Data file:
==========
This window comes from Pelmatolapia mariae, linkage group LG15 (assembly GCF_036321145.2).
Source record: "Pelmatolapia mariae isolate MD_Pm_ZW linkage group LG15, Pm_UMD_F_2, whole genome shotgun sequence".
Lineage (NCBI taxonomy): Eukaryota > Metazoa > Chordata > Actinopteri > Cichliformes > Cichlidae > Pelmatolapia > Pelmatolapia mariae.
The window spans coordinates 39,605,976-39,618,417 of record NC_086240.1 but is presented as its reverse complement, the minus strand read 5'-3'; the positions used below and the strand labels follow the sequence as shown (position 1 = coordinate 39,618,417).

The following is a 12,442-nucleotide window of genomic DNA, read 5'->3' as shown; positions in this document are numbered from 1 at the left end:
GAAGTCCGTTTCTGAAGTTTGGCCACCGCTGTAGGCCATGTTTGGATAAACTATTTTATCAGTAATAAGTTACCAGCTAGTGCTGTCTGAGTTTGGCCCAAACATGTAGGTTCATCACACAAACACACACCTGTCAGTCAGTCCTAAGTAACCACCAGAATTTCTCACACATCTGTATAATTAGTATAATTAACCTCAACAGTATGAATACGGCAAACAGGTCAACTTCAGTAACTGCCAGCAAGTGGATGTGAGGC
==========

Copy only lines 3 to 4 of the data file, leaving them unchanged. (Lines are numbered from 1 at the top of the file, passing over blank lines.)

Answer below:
Lineage (NCBI taxonomy): Eukaryota > Metazoa > Chordata > Actinopteri > Cichliformes > Cichlidae > Pelmatolapia > Pelmatolapia mariae.
The window spans coordinates 39,605,976-39,618,417 of record NC_086240.1 but is presented as its reverse complement, the minus strand read 5'-3'; the positions used below and the strand labels follow the sequence as shown (position 1 = coordinate 39,618,417).